Updated Guidelines From GI Societies

Updated Guidelines From GI Societies

Updated ACS guidelines on colorectal cancer screening (May 2018)

The American Cancer Society (ACS) has updated its colorectal cancer (CRC) screening guidelines [2]. On the basis of an apparent increase in the incidence of CRC in younger adults, the ACS guidelines now make a “qualified” recommendation to begin screening persons at average risk for CRC at age 45 years, with a strong recommendation to screen at age 50 years and above. The guidelines also now offer six testing options to select among: colonoscopy every 10 years, computed tomographic colonography (CTC) every five years, sigmoidoscopy every five years, take-home high-sensitivity guaiac-based fecal occult blood testing yearly, take-home fecal immunochemical testing (FIT) yearly, and multitargeted stool-DNA test every three years, noting that any positive result on a non-colonoscopy test should be followed up with timely colonoscopy. In including more tests, rather than prioritizing tests that could detect both polyps and cancer, the ACS notes that screening with a test acceptable to the patient is preferable to the patient declining screening. For average-risk patients, and in keeping with most guidelines, we continue to initiate screening starting at age 50 years. We prefer colonoscopy when possible, and FIT or CTC if the patient cannot or will not have colonoscopy.

Hemostatic nanopowder approved for use in gastrointestinal bleeding (July 2018)

Hemostatic nanopowder can be used to treat bleeding in the gastrointestinal tract due to lesions such as ulcers and tumors. It is sprayed onto a bleeding site under endoscopic guidance and forms a stable mechanical barrier at the site of bleeding. In prior reports, success rates for achieving initial hemostasis in patients with nonvariceal upper gastrointestinal bleeding are 75 to 100 percent, with rebleeding rates of 10 to 49 percent. In May 2018, Hemospray, a hemostatic nanopowder, was approved as a device by the US Food and Drug Administration (FDA) [5]. The data submitted to the FDA showed hemostasis on index endoscopy in 97.8 percent of 750 patients, with an overall rebleeding rate of 10.2 percent [6]. In patients with bleeding peptic ulcers, hemostatic sprays may be particularly helpful when a temporizing measure is needed to stabilize a patient pending definitive therapy or when traditional endoscopic techniques fail to control massive bleeding.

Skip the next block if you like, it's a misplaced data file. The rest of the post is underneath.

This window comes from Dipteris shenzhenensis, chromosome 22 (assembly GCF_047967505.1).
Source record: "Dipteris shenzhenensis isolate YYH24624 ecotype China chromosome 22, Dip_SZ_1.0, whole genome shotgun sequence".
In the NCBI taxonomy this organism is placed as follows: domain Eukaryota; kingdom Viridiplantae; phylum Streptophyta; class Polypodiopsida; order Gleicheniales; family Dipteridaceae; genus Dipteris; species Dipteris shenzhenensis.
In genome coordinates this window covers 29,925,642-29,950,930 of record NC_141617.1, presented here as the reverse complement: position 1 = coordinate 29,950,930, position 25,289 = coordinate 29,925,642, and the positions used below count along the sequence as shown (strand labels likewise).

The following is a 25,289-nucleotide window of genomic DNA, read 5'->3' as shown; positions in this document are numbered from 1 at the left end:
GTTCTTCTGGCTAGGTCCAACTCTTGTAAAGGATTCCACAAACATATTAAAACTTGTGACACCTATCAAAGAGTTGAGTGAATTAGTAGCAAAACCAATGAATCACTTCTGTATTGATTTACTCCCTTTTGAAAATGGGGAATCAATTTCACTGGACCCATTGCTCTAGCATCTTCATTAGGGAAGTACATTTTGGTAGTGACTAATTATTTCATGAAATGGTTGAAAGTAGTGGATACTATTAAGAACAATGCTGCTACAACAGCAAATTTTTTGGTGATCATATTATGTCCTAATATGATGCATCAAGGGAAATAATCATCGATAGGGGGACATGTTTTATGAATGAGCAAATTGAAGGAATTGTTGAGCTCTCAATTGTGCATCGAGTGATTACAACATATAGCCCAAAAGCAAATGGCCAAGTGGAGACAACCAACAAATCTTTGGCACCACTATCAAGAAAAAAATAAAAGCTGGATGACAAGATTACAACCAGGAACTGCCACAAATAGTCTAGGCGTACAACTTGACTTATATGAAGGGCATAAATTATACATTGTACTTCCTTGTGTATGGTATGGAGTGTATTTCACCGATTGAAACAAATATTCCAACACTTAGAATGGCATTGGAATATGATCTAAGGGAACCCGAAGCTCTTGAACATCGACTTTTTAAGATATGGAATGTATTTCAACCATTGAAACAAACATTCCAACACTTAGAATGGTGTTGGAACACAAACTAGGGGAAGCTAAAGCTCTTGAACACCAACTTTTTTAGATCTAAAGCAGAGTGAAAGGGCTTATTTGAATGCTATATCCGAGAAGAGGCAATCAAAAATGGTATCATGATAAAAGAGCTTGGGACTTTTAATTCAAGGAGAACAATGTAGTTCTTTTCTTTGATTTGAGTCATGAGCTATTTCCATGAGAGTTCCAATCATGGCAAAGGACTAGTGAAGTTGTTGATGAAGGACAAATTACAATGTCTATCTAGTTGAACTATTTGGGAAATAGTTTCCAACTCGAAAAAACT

Revised diagnostic criteria for eosinophilic esophagitis (July 2018)

The 2018 Appraisal of Guidelines for Research and Evaluation (AGREE) conference has published new consensus criteria for the diagnosis of eosinophilic esophagitis [7]. The diagnosis of eosinophilic esophagitis requires symptoms of esophageal dysfunction, at least 15 eosinophils per high-power field on esophageal biopsy, and exclusion of other causes that may be responsible for or contributing to symptoms and esophageal eosinophilia. In contrast to prior guidelines, persistence of mucosal eosinophilia in the esophagus after two months of treatment with a proton pump inhibitor (PPI) is no longer a diagnostic criterion for eosinophilic esophagitis. The rationale for exclusion of a PPI trial is that patients with eosinophilic esophagitis who are PPI-responsive do not appear to be clinically distinct from patients who are not PPI-responsive, and their management should not differ.

AGA guidelines on acute pancreatitis (April 2018)

The American Gastroenterological Association (AGA) updated its guidelines on the management of acute pancreatitis [14]. They recommend goal-directed therapy for fluid management and advise against the use of hydroxyethyl starch-containing fluids. Prophylactic antibiotics should also be avoided. The guidelines also recommend early oral feeding and the use of enteral feeding rather than parenteral nutrition in patients who are unable to tolerate an oral diet.

 

 

 

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